An interesting feature of the Vernal Temple is the two round Granite plaques on the west end to either side of the west arch of the covered porch. On the original tabernacle these were cast stone or concrete circles, the left hand bearing  the number 19, and the right hand 01, both in raised letters.

19                               01

The year 1901 likely had reference to the year that the walls and roof were completed, as the groundbreaking was in 1900 and the dedication was in 1907.

The completed temple has replaced the cast stone with Granite circles, the left engraved with 1907, the year the tabernacle was dedicated, the right is engraved with 1997, the year the temple was dedicated.

1907                               1997


There are 2 inscriptions on the Vernal Utah Temple. The first is on the east end of the attic story of the original tabernacle. the layout of this inscription follows the pattern of the inscription of the temples built in the 1980’s having super and subscript type. It is carved into a granite plaque set into an arched window style opening and the letters are painted black. The plaque also has the name of the Church under the inscription



The second inscription is on a granite plaque set above the new east entryway to the temple annex. It is also engraved into the stone with the letters painted black. The engravings are set on a single line, with a flower engraved between the two phrases.



The cornerstone of the Vernal Utah Temple  is on the south east cornerr of the temple annex, facing east. Like the inscriptions it is a granite plaque with engraved latters painted black.


Spires and Moroni


Black domes made of copper crown the temple’s two white towers and are visible from Highway 191. A new east tower was added to the tabernacle, 18.5 feet (5.64 metres) in diameter and topping out 98feet (29.87 metres) off the ground. The west tower was removed and an identical replacement was constructed from aluminum and fiberglass. The west tower measures 16 feet (4.88 metres) in diameter and tops out at about 80 feet (24.38 metres) above the ground.[12] The original west tower was renovated into a gazebo and placed at the Ashley Valley Community Park. The cupola between the two towers was replaced with an aluminum and fiberglass reconstruction as well. [12][9]


A statue of the angel Moroni, a prophet from the Book of Mormon, faces east at the top of the East tower. It was placed on 26 September 1996. For safety reasons the Church refrains from announcing the date the angel will be placed on temples. Despite the lack of an announcement, an impromptu crowd of about 4,000 people gathered to watch the event.[12] In an experiment, the statue had originally been painted gold using gold automotive paint. After four months, however, it was decided that the statue appeared dark and brown on cloudy days, and it was removed and the paint replaced with the traditional finish of gold leaf. Since then the automotive paint idea has been used only once more, at the Reno Nevada Temple, where high winds and dust storms make gold leaf impractical.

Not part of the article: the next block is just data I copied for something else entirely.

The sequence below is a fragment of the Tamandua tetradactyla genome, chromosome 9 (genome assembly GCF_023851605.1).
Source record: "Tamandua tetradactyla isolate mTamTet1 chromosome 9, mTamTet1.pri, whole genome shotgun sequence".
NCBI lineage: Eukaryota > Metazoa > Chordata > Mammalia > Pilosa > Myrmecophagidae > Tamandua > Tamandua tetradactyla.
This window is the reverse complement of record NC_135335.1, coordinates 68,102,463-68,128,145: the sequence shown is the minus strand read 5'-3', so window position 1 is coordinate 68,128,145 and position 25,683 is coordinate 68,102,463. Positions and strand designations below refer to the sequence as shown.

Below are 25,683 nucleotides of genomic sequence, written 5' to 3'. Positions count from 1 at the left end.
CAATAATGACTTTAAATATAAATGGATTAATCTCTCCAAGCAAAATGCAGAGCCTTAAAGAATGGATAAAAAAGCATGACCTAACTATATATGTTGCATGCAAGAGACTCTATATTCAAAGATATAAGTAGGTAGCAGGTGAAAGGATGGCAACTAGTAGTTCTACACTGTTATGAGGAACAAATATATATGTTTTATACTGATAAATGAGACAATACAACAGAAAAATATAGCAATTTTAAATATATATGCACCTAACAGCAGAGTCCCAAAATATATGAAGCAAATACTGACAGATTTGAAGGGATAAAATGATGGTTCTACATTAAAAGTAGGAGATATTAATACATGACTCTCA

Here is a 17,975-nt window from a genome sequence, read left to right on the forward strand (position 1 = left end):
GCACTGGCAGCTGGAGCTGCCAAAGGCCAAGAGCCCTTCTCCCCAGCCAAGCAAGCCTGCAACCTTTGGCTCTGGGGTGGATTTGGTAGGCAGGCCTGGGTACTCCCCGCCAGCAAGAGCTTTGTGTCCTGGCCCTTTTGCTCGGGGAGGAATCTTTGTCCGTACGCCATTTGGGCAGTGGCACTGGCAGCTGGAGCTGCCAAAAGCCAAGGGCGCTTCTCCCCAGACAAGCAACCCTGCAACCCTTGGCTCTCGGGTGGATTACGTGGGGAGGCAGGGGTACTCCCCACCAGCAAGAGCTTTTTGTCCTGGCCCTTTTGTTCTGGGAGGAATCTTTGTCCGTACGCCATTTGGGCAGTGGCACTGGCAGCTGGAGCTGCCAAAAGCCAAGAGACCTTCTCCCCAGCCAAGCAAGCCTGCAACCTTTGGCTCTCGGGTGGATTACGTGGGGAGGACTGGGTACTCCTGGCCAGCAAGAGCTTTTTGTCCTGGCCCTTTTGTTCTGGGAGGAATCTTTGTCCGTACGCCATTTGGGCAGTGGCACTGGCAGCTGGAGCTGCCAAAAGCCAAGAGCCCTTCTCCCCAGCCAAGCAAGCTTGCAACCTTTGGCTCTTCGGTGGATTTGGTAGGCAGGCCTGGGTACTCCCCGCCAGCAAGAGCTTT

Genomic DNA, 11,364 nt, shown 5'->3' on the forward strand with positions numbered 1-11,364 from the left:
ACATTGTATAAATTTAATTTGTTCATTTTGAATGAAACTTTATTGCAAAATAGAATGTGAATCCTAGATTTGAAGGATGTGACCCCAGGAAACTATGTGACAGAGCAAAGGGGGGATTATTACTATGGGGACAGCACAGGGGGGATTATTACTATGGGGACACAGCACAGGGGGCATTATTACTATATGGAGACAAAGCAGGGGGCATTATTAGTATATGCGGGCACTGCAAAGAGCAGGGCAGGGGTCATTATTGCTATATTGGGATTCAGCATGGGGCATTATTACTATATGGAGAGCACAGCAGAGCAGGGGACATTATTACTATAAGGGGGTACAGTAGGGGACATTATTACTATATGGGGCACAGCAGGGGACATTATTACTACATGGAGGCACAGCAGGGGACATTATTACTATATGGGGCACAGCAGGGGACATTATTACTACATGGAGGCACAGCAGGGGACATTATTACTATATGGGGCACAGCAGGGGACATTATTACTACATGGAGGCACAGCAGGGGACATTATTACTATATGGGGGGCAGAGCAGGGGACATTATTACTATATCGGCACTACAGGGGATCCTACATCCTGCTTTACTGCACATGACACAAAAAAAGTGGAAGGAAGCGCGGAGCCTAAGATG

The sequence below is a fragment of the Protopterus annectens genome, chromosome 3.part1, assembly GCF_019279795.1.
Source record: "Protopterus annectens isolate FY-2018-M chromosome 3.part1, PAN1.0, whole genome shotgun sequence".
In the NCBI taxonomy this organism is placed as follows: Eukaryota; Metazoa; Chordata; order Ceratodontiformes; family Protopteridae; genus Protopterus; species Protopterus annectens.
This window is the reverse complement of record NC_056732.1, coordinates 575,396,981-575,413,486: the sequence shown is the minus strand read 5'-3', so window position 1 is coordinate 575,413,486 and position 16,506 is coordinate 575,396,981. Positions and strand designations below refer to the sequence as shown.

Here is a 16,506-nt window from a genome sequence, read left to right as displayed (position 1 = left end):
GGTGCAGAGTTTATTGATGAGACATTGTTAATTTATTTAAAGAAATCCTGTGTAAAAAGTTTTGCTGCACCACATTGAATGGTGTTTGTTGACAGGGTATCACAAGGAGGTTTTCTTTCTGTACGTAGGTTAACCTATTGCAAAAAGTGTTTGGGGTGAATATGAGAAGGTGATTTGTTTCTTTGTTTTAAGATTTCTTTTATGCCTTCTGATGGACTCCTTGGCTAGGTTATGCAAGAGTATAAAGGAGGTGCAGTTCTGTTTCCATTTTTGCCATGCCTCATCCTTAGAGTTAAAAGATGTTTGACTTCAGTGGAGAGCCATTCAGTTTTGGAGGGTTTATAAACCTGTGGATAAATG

Due to the narrowness of the building, a two-stage endowment room was innovated for the Vernal Utah Temple—a concept which has been used in many temples ever since. It has
two ordinance rooms arranged in a progressive style, and three sealing rooms.

– Furniture built in the style of the early 1900s, when the tabernacle was constructed.

– Walls in several rooms are hand-painted with decorative patterns appropriate to the area, such as sego lillies and wheat stocks.

– Original paintings by artists Valoy Eaton, David Ahrnsbrak, A.D. Shaw, Richard Murray and Chad Hawkins depict scenes in the area.

Individuals and Contractors

Architect FFKR Architects
Project Manager
Lloyd Hess
Contractor McCullough Engineering and Construction

Sources and Links

External links

Additional Articles


  1. [1] Vernal Utah Temple Dedicated,” Ensign, Jan. 1998, 78.
  2. [2]Avant, Gerry (February 19, 1994). “‘Memorial to pioneering spirit’ to have new function as temple”. The Deseret News. p. 3. Retrieved May 25, 2015.
  3. [3]“Shell of old tabernacle to house a new temple in eastern Utah,” Church News, Feb. 19, 1994
  4. [4]“Public can tour Vernal Tabernacle and temple-to-be,” Church News, April 23, 1994 .
  5. [5]“Tabernacle open house attracts 18,800 people in anticipation of temple,” Church News, May 7, 1994
  6. [6]“May ceremony to mark the beginning of Vernal temple construction,” Church News, Published: Saturday, April 15, 1995 .
  7. [7] Kathi Irving, “Construction Begins on Vernal Utah Temple,” Ensign, Aug. 1995, 75.
  8. [8]Kathleen M. Irving, “Crews Salvage Bricks For Entry at Temple Site,” Church News, June 15, 1996
  9. [9] R. Scott Lloyd, “Vernal temple doors open to public,” Church News, Oct. 18, 1997
  10. [10] Julie A. Dockstader, “Symbol of heritage, testimony,” Church News, Nov. 8, 1997
  11. [11]John L. Hart, “Transformation Begins for Temple: Pres. Hinckley Breaks Ground at Uintah Stake Tabernacle” Church News (via Deseret News), 20 May 1995
  12. [12]Gerry Avant, “Angel Moroni statue tops Vernal Utah Temple tower.“ Church News, Oct. 5, 1996